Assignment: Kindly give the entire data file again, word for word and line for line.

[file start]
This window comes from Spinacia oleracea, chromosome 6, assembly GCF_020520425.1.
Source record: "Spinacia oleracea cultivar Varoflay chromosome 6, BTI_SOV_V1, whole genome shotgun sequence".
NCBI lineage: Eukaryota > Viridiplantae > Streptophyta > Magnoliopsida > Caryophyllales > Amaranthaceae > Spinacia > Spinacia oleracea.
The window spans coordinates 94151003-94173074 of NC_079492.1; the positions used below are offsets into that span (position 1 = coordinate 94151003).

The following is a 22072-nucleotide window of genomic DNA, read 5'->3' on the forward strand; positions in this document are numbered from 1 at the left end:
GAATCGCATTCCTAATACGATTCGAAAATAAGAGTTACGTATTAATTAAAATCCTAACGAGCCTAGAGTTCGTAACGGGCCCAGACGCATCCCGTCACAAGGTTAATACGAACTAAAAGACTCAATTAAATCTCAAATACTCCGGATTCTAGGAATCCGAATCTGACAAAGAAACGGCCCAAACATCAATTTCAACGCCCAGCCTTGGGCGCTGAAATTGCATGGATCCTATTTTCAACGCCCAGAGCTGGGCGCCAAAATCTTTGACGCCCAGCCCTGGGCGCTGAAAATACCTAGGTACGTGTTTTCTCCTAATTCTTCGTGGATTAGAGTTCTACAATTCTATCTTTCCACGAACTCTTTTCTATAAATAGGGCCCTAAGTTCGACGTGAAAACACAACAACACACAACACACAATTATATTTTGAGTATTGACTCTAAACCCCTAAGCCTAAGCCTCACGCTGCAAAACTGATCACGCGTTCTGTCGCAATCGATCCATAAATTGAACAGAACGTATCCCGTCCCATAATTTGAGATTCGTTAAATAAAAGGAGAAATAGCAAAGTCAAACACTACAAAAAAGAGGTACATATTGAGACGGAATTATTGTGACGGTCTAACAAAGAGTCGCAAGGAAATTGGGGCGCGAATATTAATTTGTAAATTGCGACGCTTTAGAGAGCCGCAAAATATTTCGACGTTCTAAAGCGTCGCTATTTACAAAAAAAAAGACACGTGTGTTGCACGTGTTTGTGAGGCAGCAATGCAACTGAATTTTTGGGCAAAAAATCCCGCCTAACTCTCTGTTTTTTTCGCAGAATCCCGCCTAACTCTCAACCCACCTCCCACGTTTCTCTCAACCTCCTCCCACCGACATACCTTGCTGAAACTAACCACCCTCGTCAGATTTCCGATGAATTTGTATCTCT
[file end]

This window comes from Spinacia oleracea, chromosome 6, assembly GCF_020520425.1.
Source record: "Spinacia oleracea cultivar Varoflay chromosome 6, BTI_SOV_V1, whole genome shotgun sequence".
NCBI lineage: Eukaryota > Viridiplantae > Streptophyta > Magnoliopsida > Caryophyllales > Amaranthaceae > Spinacia > Spinacia oleracea.
The window spans coordinates 94151003-94173074 of NC_079492.1; the positions used below are offsets into that span (position 1 = coordinate 94151003).

The following is a 22072-nucleotide window of genomic DNA, read 5'->3' on the forward strand; positions in this document are numbered from 1 at the left end:
GAATCGCATTCCTAATACGATTCGAAAATAAGAGTTACGTATTAATTAAAATCCTAACGAGCCTAGAGTTCGTAACGGGCCCAGACGCATCCCGTCACAAGGTTAATACGAACTAAAAGACTCAATTAAATCTCAAATACTCCGGATTCTAGGAATCCGAATCTGACAAAGAAACGGCCCAAACATCAATTTCAACGCCCAGCCTTGGGCGCTGAAATTGCATGGATCCTATTTTCAACGCCCAGAGCTGGGCGCCAAAATCTTTGACGCCCAGCCCTGGGCGCTGAAAATACCTAGGTACGTGTTTTCTCCTAATTCTTCGTGGATTAGAGTTCTACAATTCTATCTTTCCACGAACTCTTTTCTATAAATAGGGCCCTAAGTTCGACGTGAAAACACAACAACACACAACACACAATTATATTTTGAGTATTGACTCTAAACCCCTAAGCCTAAGCCTCACGCTGCAAAACTGATCACGCGTTCTGTCGCAATCGATCCATAAATTGAACAGAACGTATCCCGTCCCATAATTTGAGATTCGTTAAATAAAAGGAGAAATAGCAAAGTCAAACACTACAAAAAAGAGGTACATATTGAGACGGAATTATTGTGACGGTCTAACAAAGAGTCGCAAGGAAATTGGGGCGCGAATATTAATTTGTAAATTGCGACGCTTTAGAGAGCCGCAAAATATTTCGACGTTCTAAAGCGTCGCTATTTACAAAAAAAAAGACACGTGTGTTGCACGTGTTTGTGAGGCAGCAATGCAACTGAATTTTTGGGCAAAAAATCCCGCCTAACTCTCTGTTTTTTTCGCAGAATCCCGCCTAACTCTCAACCCACCTCCCACGTTTCTCTCAACCTCCTCCCACCGACATACCTTGCTGAAACTAACCACCCTCGTCAGATTTCCGATGAATTTGTATCTCT